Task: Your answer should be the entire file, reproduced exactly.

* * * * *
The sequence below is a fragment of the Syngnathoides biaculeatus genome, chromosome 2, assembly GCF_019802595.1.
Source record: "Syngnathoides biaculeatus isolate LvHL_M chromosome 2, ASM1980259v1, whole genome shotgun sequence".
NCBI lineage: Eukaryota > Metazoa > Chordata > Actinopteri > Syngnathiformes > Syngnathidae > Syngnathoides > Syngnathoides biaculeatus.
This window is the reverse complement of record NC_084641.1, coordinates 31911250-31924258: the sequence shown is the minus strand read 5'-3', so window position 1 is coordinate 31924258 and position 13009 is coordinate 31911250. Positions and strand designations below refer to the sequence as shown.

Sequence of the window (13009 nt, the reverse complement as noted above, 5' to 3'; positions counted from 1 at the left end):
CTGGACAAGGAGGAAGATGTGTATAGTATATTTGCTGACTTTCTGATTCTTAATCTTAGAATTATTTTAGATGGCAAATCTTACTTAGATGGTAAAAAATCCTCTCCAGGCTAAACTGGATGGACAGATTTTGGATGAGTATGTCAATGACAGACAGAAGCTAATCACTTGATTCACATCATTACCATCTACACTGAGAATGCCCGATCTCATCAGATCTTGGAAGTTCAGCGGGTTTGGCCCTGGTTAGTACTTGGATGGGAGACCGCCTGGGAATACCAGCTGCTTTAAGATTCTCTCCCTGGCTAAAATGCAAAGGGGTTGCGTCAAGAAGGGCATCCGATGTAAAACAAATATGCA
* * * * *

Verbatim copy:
The sequence below is a fragment of the Syngnathoides biaculeatus genome, chromosome 2, assembly GCF_019802595.1.
Source record: "Syngnathoides biaculeatus isolate LvHL_M chromosome 2, ASM1980259v1, whole genome shotgun sequence".
NCBI lineage: Eukaryota > Metazoa > Chordata > Actinopteri > Syngnathiformes > Syngnathidae > Syngnathoides > Syngnathoides biaculeatus.
This window is the reverse complement of record NC_084641.1, coordinates 31911250-31924258: the sequence shown is the minus strand read 5'-3', so window position 1 is coordinate 31924258 and position 13009 is coordinate 31911250. Positions and strand designations below refer to the sequence as shown.

Sequence of the window (13009 nt, the reverse complement as noted above, 5' to 3'; positions counted from 1 at the left end):
CTGGACAAGGAGGAAGATGTGTATAGTATATTTGCTGACTTTCTGATTCTTAATCTTAGAATTATTTTAGATGGCAAATCTTACTTAGATGGTAAAAAATCCTCTCCAGGCTAAACTGGATGGACAGATTTTGGATGAGTATGTCAATGACAGACAGAAGCTAATCACTTGATTCACATCATTACCATCTACACTGAGAATGCCCGATCTCATCAGATCTTGGAAGTTCAGCGGGTTTGGCCCTGGTTAGTACTTGGATGGGAGACCGCCTGGGAATACCAGCTGCTTTAAGATTCTCTCCCTGGCTAAAATGCAAAGGGGTTGCGTCAAGAAGGGCATCCGATGTAAAACAAATATGCA